(i)direct or indirect ownership of, or investment in, Subject Entities;

(ii)commercial interests or arrangements with Subject Entities that are similar to ownership of, or investment in, Subject Entities;

(iii)providing services or products that are specifically designed for, or targeted at, Subject Entities; and

(iv)commercial interests or arrangements with entities engaging in the business activities described in (iii).

The TSX and the TSXV have also noted that they will be contacting public companies by the end of the year for in-depth reviews based on continuous disclosure records, grouping public companies into categories based on whether they (i) directly cultivate, distribute or possess marijuana in any U.S. jurisdiction; or (ii) indirectly participate in marijuana-related activities by providing services or products tailored to Subject Entities or have commercial arrangements with entities doing so.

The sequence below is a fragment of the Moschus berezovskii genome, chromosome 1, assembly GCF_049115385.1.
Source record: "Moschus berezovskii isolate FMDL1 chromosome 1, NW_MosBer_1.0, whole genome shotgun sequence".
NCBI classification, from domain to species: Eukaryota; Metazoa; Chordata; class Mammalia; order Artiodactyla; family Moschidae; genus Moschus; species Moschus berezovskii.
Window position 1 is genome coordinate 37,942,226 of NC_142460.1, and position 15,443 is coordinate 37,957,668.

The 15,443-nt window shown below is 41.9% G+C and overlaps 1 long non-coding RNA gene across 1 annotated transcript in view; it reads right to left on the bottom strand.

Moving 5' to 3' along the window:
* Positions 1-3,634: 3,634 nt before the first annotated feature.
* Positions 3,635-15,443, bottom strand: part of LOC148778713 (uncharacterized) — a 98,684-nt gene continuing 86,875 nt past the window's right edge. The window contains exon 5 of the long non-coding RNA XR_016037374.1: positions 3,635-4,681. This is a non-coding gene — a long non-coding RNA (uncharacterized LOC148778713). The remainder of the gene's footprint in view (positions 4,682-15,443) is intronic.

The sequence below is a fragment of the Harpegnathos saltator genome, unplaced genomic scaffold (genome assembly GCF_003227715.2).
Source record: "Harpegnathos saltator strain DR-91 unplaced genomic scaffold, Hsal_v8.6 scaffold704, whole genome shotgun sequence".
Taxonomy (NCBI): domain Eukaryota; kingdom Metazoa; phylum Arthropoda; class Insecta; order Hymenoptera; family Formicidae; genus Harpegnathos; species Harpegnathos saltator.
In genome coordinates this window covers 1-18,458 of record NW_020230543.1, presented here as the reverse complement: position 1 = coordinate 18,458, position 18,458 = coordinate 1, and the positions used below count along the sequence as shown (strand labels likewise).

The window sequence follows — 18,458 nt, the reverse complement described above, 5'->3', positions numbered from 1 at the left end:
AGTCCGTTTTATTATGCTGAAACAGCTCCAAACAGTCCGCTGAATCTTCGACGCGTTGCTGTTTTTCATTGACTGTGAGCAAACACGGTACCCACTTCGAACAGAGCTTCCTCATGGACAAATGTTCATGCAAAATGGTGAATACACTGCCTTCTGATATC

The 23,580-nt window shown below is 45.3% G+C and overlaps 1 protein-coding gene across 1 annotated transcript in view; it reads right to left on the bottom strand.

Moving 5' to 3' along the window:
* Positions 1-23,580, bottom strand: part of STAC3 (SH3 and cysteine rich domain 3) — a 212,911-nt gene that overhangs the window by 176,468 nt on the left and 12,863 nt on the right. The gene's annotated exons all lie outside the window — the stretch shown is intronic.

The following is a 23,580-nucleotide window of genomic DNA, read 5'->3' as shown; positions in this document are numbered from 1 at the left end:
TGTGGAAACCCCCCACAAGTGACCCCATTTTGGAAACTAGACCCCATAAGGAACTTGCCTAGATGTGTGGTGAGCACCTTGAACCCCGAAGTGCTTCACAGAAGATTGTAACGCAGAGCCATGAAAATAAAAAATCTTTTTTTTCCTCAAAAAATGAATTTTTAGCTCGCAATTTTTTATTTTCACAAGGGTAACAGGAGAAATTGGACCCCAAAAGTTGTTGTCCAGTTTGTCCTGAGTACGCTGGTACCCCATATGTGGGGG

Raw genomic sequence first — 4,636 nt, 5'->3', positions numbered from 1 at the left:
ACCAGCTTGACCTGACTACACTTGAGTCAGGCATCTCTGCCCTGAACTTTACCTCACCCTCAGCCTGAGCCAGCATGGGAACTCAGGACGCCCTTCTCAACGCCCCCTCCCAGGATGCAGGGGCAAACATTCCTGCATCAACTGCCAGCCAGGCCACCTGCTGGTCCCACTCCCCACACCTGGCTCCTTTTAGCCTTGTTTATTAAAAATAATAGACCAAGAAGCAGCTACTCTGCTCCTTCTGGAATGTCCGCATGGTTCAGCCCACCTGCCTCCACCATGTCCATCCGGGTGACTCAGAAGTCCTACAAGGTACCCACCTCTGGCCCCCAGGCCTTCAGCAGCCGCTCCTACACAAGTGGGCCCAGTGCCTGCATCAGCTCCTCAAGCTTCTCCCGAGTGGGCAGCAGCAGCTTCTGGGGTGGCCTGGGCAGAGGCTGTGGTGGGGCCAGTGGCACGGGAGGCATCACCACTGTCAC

The TSX and the TSXV have suggested that public companies take proactive steps to address any activity that could run afoul of minimum listing requirements. Considering that their bulletins fall in line with their previous guidance, there may not be a significant number of affected public companies but those who may be subject to potential sanctions should immediately address any activity that would attract negative attention from the TSX and the TSXV.

CSE